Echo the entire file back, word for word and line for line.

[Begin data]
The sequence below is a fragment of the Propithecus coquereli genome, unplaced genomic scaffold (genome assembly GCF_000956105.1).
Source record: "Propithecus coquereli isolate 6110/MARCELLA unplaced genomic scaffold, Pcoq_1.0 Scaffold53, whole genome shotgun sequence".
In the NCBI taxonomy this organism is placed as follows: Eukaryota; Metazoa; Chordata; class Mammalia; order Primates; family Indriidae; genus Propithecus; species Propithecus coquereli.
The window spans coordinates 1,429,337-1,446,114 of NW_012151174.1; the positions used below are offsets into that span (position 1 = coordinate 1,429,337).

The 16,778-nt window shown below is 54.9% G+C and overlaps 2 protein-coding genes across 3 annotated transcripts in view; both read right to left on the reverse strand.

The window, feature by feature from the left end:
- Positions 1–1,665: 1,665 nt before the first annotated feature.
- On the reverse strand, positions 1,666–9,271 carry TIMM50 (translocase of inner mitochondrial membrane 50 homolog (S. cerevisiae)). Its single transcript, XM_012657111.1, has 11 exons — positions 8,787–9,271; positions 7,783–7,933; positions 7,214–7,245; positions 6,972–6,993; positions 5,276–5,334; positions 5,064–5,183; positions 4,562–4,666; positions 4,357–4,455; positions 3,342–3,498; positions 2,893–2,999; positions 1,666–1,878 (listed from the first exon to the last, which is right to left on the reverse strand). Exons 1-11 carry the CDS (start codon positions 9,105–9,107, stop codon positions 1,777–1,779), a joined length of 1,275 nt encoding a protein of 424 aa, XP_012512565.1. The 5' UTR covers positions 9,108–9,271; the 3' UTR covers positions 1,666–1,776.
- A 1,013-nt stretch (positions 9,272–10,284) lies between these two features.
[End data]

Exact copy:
The sequence below is a fragment of the Propithecus coquereli genome, unplaced genomic scaffold (genome assembly GCF_000956105.1).
Source record: "Propithecus coquereli isolate 6110/MARCELLA unplaced genomic scaffold, Pcoq_1.0 Scaffold53, whole genome shotgun sequence".
In the NCBI taxonomy this organism is placed as follows: Eukaryota; Metazoa; Chordata; class Mammalia; order Primates; family Indriidae; genus Propithecus; species Propithecus coquereli.
The window spans coordinates 1,429,337-1,446,114 of NW_012151174.1; the positions used below are offsets into that span (position 1 = coordinate 1,429,337).

The 16,778-nt window shown below is 54.9% G+C and overlaps 2 protein-coding genes across 3 annotated transcripts in view; both read right to left on the reverse strand.

The window, feature by feature from the left end:
- Positions 1–1,665: 1,665 nt before the first annotated feature.
- On the reverse strand, positions 1,666–9,271 carry TIMM50 (translocase of inner mitochondrial membrane 50 homolog (S. cerevisiae)). Its single transcript, XM_012657111.1, has 11 exons — positions 8,787–9,271; positions 7,783–7,933; positions 7,214–7,245; positions 6,972–6,993; positions 5,276–5,334; positions 5,064–5,183; positions 4,562–4,666; positions 4,357–4,455; positions 3,342–3,498; positions 2,893–2,999; positions 1,666–1,878 (listed from the first exon to the last, which is right to left on the reverse strand). Exons 1-11 carry the CDS (start codon positions 9,105–9,107, stop codon positions 1,777–1,779), a joined length of 1,275 nt encoding a protein of 424 aa, XP_012512565.1. The 5' UTR covers positions 9,108–9,271; the 3' UTR covers positions 1,666–1,776.
- A 1,013-nt stretch (positions 9,272–10,284) lies between these two features.